One adapter system which allows use of different perf films on a single projector is disclosed in U.S. Pat. No. 4,900,293, McLendon, the disclosure of which is fully incorporated herein by reference.
Another significant savings with use of 3-perf film is potentially available in conversion of film to video. Video is run at a scanning rate of 30 fields per second, not at the presently used film rate of 24 frames per second. Video which is produced from film must be specially processed to correct for these differences in rate. A desirable alternative to such special processing would appear to be to produce and project films at 30 fps. Production of videos from 30 fps films would not involve such special processing. Such an increase in film production and projection rates would, however, increase the amount of film used in a motion picture by 25%. With 3-perf film, even with an increase in production and projection rates to 30 fps to be compatible with video, film usage would still be less than with 4-perf film running at the standard 24 fps. Three-perf film running at 30 fps uses 84.375 feet of film per minute. compared with 90 feet per minute for 4-perf film running at 24 fps. These same relative film savings of about 6% will accrue whether one is using 3-perf film to produce standard video or High Definition TV. The latter is expected to become increasingly popular. Additional savings can be anticipated if lower perf to video frame ratios become popular, such as 21/2 perfs per frame.
The conversion sprocket disclosed in U.S. Pat. No. 4,900,293, McLendon, employs a two sprocket system having a 12 tooth first sprocket which connects directly to the projector shaft for showing 3-perf film and a second 16-tooth sprocket which mounts on the 12 tooth sprocket for showing 4-perf film. A set screw may be used to attach the 12-tooth sprocket to the projector shaft, and a second set screw is used to lock the 12-tooth sprocket to the 16 tooth sprocket. This system provides an effective reliable conversion between 3- and 4- perf film, but it does have two minor drawbacks. As shown in the patent, the inner surface of the outer, 16-tooth sprocket, has a plurality of grooves to receive the individual teeth of the 12-tooth inner sprocket. This profile for the ID of the outer sprocket involves a good deal of machining and is therefore relatively expensive to manufacture. Also, where a change inn sprockets is required, either from the 4-perf to the 3-perf or vice versa, the second set screw must be tightened or loosened, as the case may be. In addition to the time required for the operator to perform this task, the operator must keep an allen wrench (or the like) with him, or with the equipment, for actuating the set screw.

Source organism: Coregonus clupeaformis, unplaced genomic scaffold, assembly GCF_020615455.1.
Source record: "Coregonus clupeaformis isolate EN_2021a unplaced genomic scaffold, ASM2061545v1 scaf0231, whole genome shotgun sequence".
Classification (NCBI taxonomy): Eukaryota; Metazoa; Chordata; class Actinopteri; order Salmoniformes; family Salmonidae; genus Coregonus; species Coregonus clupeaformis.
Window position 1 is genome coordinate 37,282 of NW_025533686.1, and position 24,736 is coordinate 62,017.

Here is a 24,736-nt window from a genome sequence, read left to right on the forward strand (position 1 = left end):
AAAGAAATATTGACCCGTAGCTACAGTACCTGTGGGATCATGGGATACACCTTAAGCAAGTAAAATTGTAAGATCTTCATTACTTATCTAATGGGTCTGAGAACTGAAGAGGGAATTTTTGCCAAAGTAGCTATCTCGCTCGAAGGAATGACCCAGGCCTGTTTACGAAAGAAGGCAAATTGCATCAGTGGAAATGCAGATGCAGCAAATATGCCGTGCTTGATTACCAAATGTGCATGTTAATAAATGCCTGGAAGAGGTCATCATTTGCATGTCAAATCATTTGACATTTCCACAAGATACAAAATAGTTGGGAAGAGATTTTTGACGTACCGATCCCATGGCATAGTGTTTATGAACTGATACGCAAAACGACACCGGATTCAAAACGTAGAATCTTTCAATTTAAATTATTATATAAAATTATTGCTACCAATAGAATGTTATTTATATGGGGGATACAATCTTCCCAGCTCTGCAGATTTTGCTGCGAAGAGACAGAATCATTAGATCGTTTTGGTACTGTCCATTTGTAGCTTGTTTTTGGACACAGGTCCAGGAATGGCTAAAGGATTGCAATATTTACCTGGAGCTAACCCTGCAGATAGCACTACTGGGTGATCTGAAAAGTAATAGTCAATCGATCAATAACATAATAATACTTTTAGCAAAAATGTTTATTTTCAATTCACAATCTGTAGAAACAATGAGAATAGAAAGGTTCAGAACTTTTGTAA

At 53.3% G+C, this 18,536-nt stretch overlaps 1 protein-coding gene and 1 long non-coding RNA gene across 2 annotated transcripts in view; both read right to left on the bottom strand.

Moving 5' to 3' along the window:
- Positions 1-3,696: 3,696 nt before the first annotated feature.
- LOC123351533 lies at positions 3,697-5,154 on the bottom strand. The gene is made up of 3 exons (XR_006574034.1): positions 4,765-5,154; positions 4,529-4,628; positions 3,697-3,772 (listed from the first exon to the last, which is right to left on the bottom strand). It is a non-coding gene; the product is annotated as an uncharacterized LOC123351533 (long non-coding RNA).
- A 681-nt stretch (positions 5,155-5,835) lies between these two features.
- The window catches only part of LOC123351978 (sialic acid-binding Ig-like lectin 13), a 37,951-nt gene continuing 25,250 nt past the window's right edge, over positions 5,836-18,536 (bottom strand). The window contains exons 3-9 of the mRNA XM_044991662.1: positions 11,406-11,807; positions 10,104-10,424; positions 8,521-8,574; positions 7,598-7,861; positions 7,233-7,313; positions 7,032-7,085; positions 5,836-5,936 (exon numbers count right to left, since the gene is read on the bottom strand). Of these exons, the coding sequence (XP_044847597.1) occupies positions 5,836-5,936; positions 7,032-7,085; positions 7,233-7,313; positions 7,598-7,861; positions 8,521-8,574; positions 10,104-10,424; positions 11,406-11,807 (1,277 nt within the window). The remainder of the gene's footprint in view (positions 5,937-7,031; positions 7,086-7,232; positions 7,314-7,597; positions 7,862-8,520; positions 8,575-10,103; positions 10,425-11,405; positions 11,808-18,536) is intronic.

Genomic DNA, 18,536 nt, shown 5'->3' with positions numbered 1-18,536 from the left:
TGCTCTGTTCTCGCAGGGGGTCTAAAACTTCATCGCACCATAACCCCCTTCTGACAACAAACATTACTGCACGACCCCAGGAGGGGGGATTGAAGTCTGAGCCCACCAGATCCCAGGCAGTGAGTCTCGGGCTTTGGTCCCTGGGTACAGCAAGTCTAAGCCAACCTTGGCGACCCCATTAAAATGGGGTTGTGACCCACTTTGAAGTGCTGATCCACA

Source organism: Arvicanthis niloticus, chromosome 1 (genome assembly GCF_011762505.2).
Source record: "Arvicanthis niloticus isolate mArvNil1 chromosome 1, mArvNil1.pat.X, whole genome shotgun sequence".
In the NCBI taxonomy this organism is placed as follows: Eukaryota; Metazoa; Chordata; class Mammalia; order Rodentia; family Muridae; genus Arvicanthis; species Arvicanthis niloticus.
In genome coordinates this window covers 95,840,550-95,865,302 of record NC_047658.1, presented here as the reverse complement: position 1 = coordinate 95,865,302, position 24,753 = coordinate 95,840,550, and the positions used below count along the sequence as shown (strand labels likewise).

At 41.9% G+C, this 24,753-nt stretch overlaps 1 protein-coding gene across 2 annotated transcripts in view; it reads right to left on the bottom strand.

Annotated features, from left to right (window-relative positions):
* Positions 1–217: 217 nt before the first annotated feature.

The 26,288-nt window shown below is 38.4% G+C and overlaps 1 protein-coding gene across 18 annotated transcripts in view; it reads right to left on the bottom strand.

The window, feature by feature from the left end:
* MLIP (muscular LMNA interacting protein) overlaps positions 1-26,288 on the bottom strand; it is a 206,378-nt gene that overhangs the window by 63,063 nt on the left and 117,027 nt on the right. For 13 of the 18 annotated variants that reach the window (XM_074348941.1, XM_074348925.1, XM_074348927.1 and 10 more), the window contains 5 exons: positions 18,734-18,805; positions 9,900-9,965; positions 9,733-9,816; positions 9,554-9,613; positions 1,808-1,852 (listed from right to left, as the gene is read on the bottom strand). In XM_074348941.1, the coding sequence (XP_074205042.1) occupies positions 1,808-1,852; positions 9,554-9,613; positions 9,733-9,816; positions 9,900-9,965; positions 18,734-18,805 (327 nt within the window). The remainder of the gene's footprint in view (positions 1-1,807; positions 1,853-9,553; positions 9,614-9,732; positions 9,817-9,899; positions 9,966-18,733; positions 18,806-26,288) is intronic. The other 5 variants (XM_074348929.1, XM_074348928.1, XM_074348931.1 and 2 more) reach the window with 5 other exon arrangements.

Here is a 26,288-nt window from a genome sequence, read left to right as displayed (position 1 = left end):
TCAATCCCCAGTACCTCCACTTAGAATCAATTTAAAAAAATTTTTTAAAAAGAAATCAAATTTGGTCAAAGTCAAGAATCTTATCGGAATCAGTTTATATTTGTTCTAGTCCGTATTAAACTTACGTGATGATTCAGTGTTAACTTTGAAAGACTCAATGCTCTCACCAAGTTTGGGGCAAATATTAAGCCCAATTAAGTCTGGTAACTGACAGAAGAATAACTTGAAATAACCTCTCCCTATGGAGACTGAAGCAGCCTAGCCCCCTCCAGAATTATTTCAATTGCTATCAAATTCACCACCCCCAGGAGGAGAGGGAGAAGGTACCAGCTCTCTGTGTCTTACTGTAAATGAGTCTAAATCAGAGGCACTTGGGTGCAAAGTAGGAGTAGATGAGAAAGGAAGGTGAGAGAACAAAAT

Thus, it will be appreciated that it would be advantageous to provide a releasable interlocking means for the inner and outer sprockets which is cheaper to manufacture than the device disclosed in the '293 patent, but just as effective, and it would also be advantageous to eliminate the need for using hand tools to effect a sprocket change.
The present invention solves the problems discussed above in connection with prior art film production and projection systems and will enable the film industry to capture the potential vast cost savings referred to previously by providing a device which will allow fast, fairly simple, relatively inexpensive changeovers in existing projection equipment, once modified with a one-time conversion to allow use of the smaller (e.g., 12-tooth, 10-tooth or other size) sprockets, to accommodate either 4-perf or the new perf per image frame films. For each new perf to image frame film, the film user need only have on hand the proper size sprockets adaptable with the present invention which will run the film at the required frames per second speed. The one-time conversion to the multiple sprockets will enable the projection equipment to run the 3-perf or other perf to visual frame films, as well as standard 4-perf films. The present invention will allow an easier change to be made between sprockets to permit the same equipment to run 4-perf, 3-perf, 21/2-perf or other type films.
The present invention includes a sprocket assembly for a film projector or other film handling device which has an outer cylindrical sleeve having a set of sprocket teeth with standard film industry pitch length and conventional shape or profile around its circumference at each end, each set of teeth being designed to engage the film perforations or perfs on either side of the film in order to run the film through the projector or other film handling device. An inner cylindrical sleeve is adapted to fit within the outer sleeve. The inner sleeve also has a set of sprocket teeth around its circumference at each end for engaging the film perforations to run the film, the inner sleeve teeth also having a conventional shape or profile and standard pitch length.